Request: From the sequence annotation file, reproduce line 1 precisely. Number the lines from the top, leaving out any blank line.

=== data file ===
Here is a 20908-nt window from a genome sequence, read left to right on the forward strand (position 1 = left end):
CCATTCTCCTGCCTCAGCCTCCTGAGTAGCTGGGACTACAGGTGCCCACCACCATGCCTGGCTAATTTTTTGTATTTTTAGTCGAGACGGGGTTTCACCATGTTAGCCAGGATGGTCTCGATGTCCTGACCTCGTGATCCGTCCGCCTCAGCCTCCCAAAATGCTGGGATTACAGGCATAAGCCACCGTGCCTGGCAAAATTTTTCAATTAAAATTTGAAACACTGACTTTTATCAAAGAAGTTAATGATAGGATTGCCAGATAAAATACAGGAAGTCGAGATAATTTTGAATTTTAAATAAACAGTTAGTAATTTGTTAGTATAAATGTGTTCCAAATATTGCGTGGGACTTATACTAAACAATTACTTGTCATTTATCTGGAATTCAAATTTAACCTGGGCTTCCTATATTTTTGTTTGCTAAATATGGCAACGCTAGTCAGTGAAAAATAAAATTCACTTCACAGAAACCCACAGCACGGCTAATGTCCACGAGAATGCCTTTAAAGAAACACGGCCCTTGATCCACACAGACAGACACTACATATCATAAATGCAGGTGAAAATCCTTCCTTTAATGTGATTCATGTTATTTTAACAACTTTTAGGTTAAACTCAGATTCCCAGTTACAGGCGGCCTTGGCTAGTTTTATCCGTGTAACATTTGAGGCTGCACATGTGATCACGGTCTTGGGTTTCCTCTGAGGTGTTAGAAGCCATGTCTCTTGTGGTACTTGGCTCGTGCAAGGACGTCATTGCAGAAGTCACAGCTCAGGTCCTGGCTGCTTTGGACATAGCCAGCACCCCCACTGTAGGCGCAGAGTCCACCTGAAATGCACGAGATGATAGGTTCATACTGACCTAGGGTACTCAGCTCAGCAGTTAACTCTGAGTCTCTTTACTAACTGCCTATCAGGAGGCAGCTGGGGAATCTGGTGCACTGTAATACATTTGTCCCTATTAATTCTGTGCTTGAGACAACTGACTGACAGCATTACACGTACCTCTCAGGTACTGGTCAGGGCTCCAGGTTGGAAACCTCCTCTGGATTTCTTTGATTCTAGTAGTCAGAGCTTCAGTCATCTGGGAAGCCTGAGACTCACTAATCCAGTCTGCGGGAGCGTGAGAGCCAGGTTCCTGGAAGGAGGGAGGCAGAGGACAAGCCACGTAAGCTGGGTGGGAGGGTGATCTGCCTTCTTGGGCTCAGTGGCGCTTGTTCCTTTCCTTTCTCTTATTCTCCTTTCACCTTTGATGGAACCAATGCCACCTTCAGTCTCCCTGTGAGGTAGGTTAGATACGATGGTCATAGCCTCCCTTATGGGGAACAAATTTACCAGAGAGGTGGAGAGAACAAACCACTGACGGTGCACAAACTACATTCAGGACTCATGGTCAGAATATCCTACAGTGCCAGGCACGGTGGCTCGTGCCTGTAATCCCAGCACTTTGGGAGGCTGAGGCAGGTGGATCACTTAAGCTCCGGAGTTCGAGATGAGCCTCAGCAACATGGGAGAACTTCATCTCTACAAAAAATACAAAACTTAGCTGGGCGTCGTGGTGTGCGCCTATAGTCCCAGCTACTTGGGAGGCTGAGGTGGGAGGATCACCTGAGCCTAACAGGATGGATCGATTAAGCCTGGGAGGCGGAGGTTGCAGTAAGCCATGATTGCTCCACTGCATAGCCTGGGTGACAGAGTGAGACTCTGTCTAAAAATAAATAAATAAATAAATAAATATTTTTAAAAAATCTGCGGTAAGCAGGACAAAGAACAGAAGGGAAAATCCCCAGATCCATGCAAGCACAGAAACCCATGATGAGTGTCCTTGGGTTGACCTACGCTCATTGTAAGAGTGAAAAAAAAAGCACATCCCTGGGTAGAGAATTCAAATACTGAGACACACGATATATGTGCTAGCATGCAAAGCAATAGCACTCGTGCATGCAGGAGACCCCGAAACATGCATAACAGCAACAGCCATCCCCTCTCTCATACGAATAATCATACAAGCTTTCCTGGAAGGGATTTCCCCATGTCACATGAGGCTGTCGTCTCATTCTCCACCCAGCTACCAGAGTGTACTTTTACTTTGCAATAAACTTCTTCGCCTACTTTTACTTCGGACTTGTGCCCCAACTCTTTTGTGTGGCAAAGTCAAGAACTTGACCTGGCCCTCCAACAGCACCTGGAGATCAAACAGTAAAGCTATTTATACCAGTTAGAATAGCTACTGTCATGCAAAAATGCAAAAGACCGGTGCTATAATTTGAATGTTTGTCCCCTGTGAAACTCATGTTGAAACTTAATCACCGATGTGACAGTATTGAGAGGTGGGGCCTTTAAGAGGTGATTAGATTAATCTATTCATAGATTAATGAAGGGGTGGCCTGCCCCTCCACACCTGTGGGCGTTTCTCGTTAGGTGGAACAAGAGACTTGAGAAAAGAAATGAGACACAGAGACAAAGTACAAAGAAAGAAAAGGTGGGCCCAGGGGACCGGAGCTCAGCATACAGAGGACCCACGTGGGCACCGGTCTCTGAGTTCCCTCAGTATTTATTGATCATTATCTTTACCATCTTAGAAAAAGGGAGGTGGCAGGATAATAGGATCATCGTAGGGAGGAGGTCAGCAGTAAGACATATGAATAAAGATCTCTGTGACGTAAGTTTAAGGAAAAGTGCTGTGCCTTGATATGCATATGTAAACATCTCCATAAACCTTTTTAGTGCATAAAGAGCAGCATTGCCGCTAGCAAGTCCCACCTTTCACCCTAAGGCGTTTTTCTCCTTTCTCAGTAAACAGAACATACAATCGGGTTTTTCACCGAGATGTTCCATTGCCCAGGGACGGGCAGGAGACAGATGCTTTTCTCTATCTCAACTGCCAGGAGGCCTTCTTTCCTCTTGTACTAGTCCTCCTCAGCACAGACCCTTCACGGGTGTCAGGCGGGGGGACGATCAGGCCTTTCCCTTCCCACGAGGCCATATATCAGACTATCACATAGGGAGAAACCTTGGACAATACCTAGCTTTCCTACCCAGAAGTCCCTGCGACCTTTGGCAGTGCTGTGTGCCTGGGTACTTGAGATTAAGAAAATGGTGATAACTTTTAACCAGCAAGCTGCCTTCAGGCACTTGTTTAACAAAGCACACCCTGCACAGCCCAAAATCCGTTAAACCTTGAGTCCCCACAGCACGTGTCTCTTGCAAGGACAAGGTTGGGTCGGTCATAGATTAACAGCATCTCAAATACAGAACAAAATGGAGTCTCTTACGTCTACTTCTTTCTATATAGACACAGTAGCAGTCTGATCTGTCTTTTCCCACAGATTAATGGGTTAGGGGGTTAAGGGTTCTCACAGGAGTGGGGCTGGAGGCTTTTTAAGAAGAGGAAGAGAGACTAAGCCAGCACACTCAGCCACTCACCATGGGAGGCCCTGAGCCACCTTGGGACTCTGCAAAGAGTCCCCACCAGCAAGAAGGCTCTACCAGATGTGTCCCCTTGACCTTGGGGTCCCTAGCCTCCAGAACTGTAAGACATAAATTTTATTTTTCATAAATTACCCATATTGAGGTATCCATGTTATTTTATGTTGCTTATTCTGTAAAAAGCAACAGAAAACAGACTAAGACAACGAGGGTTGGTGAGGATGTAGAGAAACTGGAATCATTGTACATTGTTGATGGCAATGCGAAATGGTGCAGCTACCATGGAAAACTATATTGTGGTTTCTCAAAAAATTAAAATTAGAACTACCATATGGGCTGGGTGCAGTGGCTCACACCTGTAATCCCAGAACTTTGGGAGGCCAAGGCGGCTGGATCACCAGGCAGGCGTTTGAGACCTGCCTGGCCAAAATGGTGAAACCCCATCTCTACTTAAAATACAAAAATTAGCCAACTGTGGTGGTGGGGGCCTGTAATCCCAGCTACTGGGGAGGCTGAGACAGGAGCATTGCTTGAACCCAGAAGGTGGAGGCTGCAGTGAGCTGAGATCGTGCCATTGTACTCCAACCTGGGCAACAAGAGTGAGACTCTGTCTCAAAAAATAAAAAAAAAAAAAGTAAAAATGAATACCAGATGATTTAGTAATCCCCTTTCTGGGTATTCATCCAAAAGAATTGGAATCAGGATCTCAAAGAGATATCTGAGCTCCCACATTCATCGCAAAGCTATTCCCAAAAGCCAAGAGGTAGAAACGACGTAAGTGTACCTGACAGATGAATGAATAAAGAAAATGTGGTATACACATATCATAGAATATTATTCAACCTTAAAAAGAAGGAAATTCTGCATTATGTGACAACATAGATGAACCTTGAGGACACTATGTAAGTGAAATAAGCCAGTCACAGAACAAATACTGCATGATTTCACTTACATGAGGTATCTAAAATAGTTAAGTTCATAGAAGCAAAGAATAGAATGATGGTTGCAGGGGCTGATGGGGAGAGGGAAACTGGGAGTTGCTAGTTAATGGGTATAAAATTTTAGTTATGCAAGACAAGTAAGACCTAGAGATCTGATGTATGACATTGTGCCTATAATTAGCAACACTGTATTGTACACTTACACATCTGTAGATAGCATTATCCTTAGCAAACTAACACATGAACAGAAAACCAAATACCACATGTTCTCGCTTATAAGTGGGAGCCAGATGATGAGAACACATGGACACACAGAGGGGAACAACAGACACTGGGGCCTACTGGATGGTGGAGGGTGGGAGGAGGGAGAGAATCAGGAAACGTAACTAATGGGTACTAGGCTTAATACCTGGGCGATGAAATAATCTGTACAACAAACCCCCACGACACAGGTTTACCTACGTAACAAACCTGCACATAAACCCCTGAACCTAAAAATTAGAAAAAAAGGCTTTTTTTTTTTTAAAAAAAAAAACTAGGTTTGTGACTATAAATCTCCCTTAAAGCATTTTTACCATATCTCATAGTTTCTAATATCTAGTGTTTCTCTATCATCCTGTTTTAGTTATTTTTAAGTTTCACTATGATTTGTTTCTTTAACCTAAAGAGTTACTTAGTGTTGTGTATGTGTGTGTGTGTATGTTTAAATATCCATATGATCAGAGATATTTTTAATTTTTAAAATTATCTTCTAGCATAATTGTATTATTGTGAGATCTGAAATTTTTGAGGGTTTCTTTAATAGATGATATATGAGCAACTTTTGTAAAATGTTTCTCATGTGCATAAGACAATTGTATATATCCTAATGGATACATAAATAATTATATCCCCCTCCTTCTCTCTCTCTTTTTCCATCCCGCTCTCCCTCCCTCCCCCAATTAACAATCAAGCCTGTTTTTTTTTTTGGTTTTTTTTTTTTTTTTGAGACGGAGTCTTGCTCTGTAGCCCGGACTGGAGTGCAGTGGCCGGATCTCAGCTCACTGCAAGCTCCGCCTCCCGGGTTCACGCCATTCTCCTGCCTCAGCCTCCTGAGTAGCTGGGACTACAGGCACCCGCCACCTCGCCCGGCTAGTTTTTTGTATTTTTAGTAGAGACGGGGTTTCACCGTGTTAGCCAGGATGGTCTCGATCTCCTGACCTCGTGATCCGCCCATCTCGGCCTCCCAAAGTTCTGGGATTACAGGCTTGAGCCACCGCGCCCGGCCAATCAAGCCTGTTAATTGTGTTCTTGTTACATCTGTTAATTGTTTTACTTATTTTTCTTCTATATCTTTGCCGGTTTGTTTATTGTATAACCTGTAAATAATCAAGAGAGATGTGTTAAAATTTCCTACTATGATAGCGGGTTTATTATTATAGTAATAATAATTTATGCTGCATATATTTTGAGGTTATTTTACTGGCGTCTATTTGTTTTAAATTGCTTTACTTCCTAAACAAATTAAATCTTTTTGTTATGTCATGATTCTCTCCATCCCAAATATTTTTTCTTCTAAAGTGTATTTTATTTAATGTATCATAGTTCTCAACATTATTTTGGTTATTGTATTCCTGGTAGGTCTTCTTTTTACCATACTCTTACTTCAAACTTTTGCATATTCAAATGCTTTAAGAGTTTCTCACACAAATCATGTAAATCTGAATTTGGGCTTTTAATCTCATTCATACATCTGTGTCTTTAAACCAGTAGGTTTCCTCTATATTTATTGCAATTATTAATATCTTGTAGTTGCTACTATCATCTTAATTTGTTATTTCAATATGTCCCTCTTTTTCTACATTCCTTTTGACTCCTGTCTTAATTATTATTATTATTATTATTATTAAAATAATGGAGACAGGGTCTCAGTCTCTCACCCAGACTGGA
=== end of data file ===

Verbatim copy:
Here is a 20908-nt window from a genome sequence, read left to right on the forward strand (position 1 = left end):